For more on periods, see §4.02 of the APA Publication Manual.

Keep an eye out for more Punctuation Junction posts coming soon!

March 28, 2013

Punctuation Junction: Commas and Semicolons

Chelsea profileby Chelsea Lee

Punctuation Junction: A series about what happens when punctuation marks collide.

Commas and semicolons separate parts Trafficof sentences from one another. Although each mark has plenty of uses on its own, there are several more complex scenarios in which the marks are used together. Learn how to avoid grammar gridlock by following the punctuation guidelines shown below.

1. Separate independent clauses joined by a conjunction (and, or, but, etc.) with commas; separate independent clauses not joined by a conjunction with semicolons. Use commas within clauses as needed. 

  • Correct: Some errors are more major than others; for instance, calling a tiger a mouse is a larger error than calling a tiger a lion, and adults may be less forgiving of large errors than small ones.
  • Incorrect: Some errors are more major than others, for instance, calling a tiger a mouse is a larger error than calling a tiger a lion, and adults may be less forgiving of large errors than small ones.

2. Separate items in a list with commas; however, if any item already contains commas, separate the items with semicolons. 

  • Correct: Even in families where books are absent, leaflets and magazines offer text-based information about consumables and services; e-mails and text messages can give information on the whereabouts, plans, and activities of friends; and computers may be used to find out about films or prices of consumables and holidays.
  • Incorrect: Even in families where books are absent, leaflets and magazines offer text-based information about consumables and services, e-mails and text messages can give information on the whereabouts, plans, and activities of friends, and computers may be used to find out about films or prices of consumables and holidays.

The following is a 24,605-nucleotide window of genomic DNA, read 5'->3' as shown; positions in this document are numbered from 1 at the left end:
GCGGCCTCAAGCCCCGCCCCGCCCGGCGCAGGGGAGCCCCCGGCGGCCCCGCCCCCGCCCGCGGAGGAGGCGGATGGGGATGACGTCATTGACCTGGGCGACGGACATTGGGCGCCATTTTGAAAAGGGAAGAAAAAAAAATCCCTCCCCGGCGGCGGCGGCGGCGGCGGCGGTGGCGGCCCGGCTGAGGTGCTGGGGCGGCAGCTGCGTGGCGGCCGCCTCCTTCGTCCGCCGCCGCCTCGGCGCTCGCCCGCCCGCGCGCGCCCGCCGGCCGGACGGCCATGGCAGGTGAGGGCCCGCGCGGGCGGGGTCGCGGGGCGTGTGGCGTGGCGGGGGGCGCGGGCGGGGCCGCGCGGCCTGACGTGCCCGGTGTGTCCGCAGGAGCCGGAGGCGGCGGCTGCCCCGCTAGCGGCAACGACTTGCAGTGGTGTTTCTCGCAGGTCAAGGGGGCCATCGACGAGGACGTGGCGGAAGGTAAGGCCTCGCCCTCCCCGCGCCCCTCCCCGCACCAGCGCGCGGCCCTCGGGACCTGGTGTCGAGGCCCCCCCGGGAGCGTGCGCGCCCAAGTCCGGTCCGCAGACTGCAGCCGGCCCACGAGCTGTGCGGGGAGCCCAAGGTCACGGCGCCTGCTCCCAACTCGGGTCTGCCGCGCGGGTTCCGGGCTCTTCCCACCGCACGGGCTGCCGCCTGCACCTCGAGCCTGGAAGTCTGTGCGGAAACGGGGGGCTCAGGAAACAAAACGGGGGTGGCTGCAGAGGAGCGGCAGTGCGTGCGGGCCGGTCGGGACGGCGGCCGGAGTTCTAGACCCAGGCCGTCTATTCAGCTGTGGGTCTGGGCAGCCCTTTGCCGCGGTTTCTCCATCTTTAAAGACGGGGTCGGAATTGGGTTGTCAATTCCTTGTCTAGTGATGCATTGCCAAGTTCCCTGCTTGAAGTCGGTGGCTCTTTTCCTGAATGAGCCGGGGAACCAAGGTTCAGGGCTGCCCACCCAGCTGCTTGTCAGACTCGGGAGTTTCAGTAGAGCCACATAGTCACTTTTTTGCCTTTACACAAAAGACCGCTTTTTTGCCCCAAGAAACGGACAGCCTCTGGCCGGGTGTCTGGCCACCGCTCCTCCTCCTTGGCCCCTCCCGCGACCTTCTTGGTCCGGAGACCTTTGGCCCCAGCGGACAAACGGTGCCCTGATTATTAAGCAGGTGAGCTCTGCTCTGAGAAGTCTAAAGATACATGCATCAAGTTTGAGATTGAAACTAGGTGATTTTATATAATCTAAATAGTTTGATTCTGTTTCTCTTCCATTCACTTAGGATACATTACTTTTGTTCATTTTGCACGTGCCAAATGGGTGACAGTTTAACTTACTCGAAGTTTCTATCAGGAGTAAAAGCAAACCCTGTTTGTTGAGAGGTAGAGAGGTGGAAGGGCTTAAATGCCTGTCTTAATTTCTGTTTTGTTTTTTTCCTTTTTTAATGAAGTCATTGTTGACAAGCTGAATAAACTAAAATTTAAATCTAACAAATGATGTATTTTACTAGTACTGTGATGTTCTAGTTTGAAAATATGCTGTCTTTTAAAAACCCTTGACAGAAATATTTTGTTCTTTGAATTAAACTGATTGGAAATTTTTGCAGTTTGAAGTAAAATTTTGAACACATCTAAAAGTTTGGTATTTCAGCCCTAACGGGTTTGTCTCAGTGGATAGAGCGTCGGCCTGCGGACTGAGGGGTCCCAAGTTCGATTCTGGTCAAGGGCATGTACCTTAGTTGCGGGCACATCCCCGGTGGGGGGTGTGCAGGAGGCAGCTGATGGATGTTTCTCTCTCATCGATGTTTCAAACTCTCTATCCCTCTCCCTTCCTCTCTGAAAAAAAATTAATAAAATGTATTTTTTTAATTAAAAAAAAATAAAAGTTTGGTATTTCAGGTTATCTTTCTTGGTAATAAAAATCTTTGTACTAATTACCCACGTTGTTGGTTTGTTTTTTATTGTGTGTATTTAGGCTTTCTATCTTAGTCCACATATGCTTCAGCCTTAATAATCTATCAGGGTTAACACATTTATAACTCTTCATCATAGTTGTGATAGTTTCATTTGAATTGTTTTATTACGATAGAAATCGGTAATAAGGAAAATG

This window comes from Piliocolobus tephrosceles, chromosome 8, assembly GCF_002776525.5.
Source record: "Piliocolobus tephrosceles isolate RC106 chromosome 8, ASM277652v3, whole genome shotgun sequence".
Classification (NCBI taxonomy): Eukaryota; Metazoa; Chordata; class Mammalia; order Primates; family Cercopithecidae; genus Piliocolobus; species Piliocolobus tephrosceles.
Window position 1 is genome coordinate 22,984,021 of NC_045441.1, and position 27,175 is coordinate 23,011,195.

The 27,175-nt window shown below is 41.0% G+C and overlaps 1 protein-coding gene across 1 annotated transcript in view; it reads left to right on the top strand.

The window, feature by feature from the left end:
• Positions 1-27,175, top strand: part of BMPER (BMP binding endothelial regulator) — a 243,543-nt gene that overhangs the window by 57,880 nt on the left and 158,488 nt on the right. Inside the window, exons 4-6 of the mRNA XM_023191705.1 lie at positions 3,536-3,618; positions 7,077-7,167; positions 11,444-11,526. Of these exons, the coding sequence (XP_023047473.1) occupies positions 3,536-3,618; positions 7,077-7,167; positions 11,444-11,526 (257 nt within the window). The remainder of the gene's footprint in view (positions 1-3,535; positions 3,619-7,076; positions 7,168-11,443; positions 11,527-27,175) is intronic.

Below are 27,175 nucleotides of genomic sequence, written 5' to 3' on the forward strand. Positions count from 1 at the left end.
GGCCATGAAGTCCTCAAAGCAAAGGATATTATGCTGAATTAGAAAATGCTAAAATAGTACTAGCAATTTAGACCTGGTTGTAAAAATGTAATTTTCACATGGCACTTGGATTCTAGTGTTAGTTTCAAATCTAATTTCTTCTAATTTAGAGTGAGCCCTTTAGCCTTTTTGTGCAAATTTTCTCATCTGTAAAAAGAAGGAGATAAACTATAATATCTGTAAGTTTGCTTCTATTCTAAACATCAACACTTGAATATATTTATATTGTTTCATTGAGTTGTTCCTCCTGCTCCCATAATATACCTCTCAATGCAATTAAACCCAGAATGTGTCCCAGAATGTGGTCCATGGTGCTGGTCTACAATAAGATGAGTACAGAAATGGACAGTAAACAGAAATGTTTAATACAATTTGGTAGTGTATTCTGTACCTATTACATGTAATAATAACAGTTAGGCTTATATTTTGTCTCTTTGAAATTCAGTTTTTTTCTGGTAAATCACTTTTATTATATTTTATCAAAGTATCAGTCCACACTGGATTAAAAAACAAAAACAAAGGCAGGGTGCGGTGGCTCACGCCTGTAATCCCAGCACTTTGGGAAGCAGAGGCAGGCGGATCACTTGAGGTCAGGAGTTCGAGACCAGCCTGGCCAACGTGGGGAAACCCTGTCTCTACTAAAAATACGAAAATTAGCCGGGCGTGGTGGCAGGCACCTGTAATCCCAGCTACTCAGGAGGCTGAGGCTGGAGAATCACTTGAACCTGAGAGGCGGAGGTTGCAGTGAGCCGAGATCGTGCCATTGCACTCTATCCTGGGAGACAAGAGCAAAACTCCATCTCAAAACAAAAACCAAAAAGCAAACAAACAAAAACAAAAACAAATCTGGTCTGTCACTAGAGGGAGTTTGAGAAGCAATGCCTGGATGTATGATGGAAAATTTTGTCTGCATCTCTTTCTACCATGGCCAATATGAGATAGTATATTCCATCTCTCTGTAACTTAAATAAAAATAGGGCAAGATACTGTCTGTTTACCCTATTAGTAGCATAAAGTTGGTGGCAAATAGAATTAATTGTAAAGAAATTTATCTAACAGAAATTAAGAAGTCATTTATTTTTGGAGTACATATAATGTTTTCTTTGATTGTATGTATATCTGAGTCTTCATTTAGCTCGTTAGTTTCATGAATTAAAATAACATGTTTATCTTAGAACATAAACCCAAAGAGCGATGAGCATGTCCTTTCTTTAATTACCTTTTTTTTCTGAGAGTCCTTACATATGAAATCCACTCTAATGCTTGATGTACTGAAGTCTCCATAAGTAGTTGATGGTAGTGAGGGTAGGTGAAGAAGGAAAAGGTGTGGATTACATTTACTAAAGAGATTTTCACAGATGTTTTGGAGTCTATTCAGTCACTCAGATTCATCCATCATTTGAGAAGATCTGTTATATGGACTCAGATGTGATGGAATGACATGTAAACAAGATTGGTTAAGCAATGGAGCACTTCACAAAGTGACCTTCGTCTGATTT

3. Separate multiple citations within one set of parentheses with semicolons; separate author(s) and date within citations with commas. 

  • Correct: Recent research in developmental psychology has explored this issue, often using the term selective trust to describe the ability to distinguish who should be trusted from who should not (e.g., Bergstrom, Moehlmann, & Boyer, 2006; Clément, 2010; Harris & Corriveau, 2011; Harris & Koenig, 2006; Heyman, 2008; Heyman & Legare, in press; Koenig & Harris, 2005).
  • Incorrect: Recent research in developmental psychology has explored this issue, often using the term selective trust to describe the ability to distinguish who should be trusted from who should not (e.g., Bergstrom Moehlmann & Boyer 2006, Clément 2010, Harris & Corriveau 2011, Harris & Koenig 2006, Heyman 2008, Heyman & Legare in press, Koenig & Harris 2005).

For more on how commas and semicolons are used independently, see Publication Manual §4.03 and §4.04. Keep an eye out for more Punctuation Junction posts coming soon!

***